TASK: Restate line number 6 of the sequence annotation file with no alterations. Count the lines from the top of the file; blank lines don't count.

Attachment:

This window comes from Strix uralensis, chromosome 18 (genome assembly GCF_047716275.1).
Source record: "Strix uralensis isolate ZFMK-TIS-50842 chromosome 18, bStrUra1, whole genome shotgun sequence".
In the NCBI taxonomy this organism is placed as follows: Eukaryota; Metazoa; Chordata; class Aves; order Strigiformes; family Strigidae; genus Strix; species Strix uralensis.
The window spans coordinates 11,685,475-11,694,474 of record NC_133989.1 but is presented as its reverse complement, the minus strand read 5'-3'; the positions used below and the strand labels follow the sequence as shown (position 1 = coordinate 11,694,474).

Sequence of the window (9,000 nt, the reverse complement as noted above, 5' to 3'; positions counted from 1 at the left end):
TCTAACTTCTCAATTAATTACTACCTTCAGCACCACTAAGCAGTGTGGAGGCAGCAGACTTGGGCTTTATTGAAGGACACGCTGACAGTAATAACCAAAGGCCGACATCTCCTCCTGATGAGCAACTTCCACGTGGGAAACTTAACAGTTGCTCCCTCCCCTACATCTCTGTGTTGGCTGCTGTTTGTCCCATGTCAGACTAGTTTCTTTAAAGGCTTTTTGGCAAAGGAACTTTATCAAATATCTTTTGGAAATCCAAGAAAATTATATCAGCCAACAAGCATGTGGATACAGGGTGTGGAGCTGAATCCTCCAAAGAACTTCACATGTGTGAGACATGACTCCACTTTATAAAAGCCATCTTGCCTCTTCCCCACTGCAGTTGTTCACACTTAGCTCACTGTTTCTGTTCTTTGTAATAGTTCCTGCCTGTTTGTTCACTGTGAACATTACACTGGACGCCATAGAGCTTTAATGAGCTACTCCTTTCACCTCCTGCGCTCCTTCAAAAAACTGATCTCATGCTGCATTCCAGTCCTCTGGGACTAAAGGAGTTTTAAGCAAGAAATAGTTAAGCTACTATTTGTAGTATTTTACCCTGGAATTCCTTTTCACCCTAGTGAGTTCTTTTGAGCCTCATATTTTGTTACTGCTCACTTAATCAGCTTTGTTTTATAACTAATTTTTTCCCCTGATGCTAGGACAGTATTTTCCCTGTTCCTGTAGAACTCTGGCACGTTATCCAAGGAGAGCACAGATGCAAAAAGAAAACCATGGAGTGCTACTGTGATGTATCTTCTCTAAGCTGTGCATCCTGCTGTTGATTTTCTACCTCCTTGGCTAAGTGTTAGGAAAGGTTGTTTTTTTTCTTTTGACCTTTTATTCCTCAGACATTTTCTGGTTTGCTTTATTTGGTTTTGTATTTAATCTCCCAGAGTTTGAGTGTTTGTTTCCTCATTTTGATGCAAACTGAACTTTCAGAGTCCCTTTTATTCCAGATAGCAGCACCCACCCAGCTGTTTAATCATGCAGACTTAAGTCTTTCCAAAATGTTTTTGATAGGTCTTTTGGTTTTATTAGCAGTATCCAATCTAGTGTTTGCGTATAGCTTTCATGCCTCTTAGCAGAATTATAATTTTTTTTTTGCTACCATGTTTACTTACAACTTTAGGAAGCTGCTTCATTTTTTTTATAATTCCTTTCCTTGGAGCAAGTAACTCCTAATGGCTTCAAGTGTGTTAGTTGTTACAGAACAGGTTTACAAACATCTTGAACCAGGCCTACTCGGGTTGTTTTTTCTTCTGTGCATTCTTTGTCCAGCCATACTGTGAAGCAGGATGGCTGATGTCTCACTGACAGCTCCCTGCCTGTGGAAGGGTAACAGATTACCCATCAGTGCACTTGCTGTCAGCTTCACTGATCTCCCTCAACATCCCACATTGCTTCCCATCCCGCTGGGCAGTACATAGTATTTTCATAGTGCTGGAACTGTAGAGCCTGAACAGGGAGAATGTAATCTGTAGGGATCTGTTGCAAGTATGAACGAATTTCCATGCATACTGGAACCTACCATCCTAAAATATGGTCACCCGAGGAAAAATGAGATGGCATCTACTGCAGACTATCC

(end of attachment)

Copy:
TCTAACTTCTCAATTAATTACTACCTTCAGCACCACTAAGCAGTGTGGAGGCAGCAGACTTGGGCTTTATTGAAGGACACGCTGACAGTAATAACCAAAGGCCGACATCTCCTCCTGATGAGCAACTTCCACGTGGGAAACTTAACAGTTGCTCCCTCCCCTACATCTCTGTGTTGGCTGCTGTTTGTCCCATGTCAGACTAGTTTCTTTAAAGGCTTTTTGGCAAAGGAACTTTATCAAATATCTTTTGGAAATCCAAGAAAATTATATCAGCCAACAAGCATGTGGATACAGGGTGTGGAGCTGAATCCTCCAAAGAACTTCACATGTGTGAGACATGACTCCACTTTATAAAAGCCATCTTGCCTCTTCCCCACTGCAGTTGTTCACACTTAGCTCACTGTTTCTGTTCTTTGTAATAGTTCCTGCCTGTTTGTTCACTGTGAACATTACACTGGACGCCATAGAGCTTTAATGAGCTACTCCTTTCACCTCCTGCGCTCCTTCAAAAAACTGATCTCATGCTGCATTCCAGTCCTCTGGGACTAAAGGAGTTTTAAGCAAGAAATAGTTAAGCTACTATTTGTAGTATTTTACCCTGGAATTCCTTTTCACCCTAGTGAGTTCTTTTGAGCCTCATATTTTGTTACTGCTCACTTAATCAGCTTTGTTTTATAACTAATTTTTTCCCCTGATGCTAGGACAGTATTTTCCCTGTTCCTGTAGAACTCTGGCACGTTATCCAAGGAGAGCACAGATGCAAAAAGAAAACCATGGAGTGCTACTGTGATGTATCTTCTCTAAGCTGTGCATCCTGCTGTTGATTTTCTACCTCCTTGGCTAAGTGTTAGGAAAGGTTGTTTTTTTTCTTTTGACCTTTTATTCCTCAGACATTTTCTGGTTTGCTTTATTTGGTTTTGTATTTAATCTCCCAGAGTTTGAGTGTTTGTTTCCTCATTTTGATGCAAACTGAACTTTCAGAGTCCCTTTTATTCCAGATAGCAGCACCCACCCAGCTGTTTAATCATGCAGACTTAAGTCTTTCCAAAATGTTTTTGATAGGTCTTTTGGTTTTATTAGCAGTATCCAATCTAGTGTTTGCGTATAGCTTTCATGCCTCTTAGCAGAATTATAATTTTTTTTTTGCTACCATGTTTACTTACAACTTTAGGAAGCTGCTTCATTTTTTTTATAATTCCTTTCCTTGGAGCAAGTAACTCCTAATGGCTTCAAGTGTGTTAGTTGTTACAGAACAGGTTTACAAACATCTTGAACCAGGCCTACTCGGGTTGTTTTTTCTTCTGTGCATTCTTTGTCCAGCCATACTGTGAAGCAGGATGGCTGATGTCTCACTGACAGCTCCCTGCCTGTGGAAGGGTAACAGATTACCCATCAGTGCACTTGCTGTCAGCTTCACTGATCTCCCTCAACATCCCACATTGCTTCCCATCCCGCTGGGCAGTACATAGTATTTTCATAGTGCTGGAACTGTAGAGCCTGAACAGGGAGAATGTAATCTGTAGGGATCTGTTGCAAGTATGAACGAATTTCCATGCATACTGGAACCTACCATCCTAAAATATGGTCACCCGAGGAAAAATGAGATGGCATCTACTGCAGACTATCC